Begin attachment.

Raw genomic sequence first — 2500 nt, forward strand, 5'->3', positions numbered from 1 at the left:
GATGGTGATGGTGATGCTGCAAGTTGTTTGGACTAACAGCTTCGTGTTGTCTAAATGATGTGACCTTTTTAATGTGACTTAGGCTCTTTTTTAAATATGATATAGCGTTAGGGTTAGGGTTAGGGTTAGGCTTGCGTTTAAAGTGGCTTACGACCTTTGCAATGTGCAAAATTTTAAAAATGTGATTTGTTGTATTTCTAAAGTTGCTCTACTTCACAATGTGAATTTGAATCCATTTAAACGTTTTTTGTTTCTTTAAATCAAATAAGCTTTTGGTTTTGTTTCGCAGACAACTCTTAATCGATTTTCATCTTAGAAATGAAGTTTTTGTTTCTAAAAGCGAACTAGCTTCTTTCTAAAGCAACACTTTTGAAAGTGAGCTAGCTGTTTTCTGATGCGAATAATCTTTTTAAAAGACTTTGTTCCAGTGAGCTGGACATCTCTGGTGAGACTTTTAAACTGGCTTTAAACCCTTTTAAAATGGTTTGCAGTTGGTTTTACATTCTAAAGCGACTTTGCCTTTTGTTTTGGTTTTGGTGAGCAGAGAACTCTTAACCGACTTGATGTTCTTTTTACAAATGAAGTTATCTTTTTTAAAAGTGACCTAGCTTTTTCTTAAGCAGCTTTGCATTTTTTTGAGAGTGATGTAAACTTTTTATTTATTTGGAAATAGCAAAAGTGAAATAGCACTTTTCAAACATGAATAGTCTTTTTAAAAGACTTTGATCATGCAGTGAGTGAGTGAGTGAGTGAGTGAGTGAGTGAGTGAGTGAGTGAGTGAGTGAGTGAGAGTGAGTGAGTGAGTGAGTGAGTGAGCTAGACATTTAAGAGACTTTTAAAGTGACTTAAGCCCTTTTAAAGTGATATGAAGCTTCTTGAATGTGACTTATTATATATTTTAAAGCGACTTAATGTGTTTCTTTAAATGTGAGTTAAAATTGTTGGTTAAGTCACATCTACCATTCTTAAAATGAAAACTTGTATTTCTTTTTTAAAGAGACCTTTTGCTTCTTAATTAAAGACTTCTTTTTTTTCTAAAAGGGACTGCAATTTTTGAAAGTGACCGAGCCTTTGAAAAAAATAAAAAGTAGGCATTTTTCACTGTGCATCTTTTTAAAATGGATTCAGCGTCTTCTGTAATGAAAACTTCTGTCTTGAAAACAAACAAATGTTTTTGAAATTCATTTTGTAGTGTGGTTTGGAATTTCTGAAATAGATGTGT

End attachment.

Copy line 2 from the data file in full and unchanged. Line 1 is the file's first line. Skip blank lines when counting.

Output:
GATGGTGATGGTGATGCTGCAAGTTGTTTGGACTAACAGCTTCGTGTTGTCTAAATGATGTGACCTTTTTAATGTGACTTAGGCTCTTTTTTAAATATGATATAGCGTTAGGGTTAGGGTTAGGGTTAGGCTTGCGTTTAAAGTGGCTTACGACCTTTGCAATGTGCAAAATTTTAAAAATGTGATTTGTTGTATTTCTAAAGTTGCTCTACTTCACAATGTGAATTTGAATCCATTTAAACGTTTTTTGTTTCTTTAAATCAAATAAGCTTTTGGTTTTGTTTCGCAGACAACTCTTAATCGATTTTCATCTTAGAAATGAAGTTTTTGTTTCTAAAAGCGAACTAGCTTCTTTCTAAAGCAACACTTTTGAAAGTGAGCTAGCTGTTTTCTGATGCGAATAATCTTTTTAAAAGACTTTGTTCCAGTGAGCTGGACATCTCTGGTGAGACTTTTAAACTGGCTTTAAACCCTTTTAAAATGGTTTGCAGTTGGTTTTACATTCTAAAGCGACTTTGCCTTTTGTTTTGGTTTTGGTGAGCAGAGAACTCTTAACCGACTTGATGTTCTTTTTACAAATGAAGTTATCTTTTTTAAAAGTGACCTAGCTTTTTCTTAAGCAGCTTTGCATTTTTTTGAGAGTGATGTAAACTTTTTATTTATTTGGAAATAGCAAAAGTGAAATAGCACTTTTCAAACATGAATAGTCTTTTTAAAAGACTTTGATCATGCAGTGAGTGAGTGAGTGAGTGAGTGAGTGAGTGAGTGAGTGAGTGAGTGAGTGAGTGAGAGTGAGTGAGTGAGTGAGTGAGTGAGCTAGACATTTAAGAGACTTTTAAAGTGACTTAAGCCCTTTTAAAGTGATATGAAGCTTCTTGAATGTGACTTATTATATATTTTAAAGCGACTTAATGTGTTTCTTTAAATGTGAGTTAAAATTGTTGGTTAAGTCACATCTACCATTCTTAAAATGAAAACTTGTATTTCTTTTTTAAAGAGACCTTTTGCTTCTTAATTAAAGACTTCTTTTTTTTCTAAAAGGGACTGCAATTTTTGAAAGTGACCGAGCCTTTGAAAAAAATAAAAAGTAGGCATTTTTCACTGTGCATCTTTTTAAAATGGATTCAGCGTCTTCTGTAATGAAAACTTCTGTCTTGAAAACAAACAAATGTTTTTGAAATTCATTTTGTAGTGTGGTTTGGAATTTCTGAAATAGATGTGT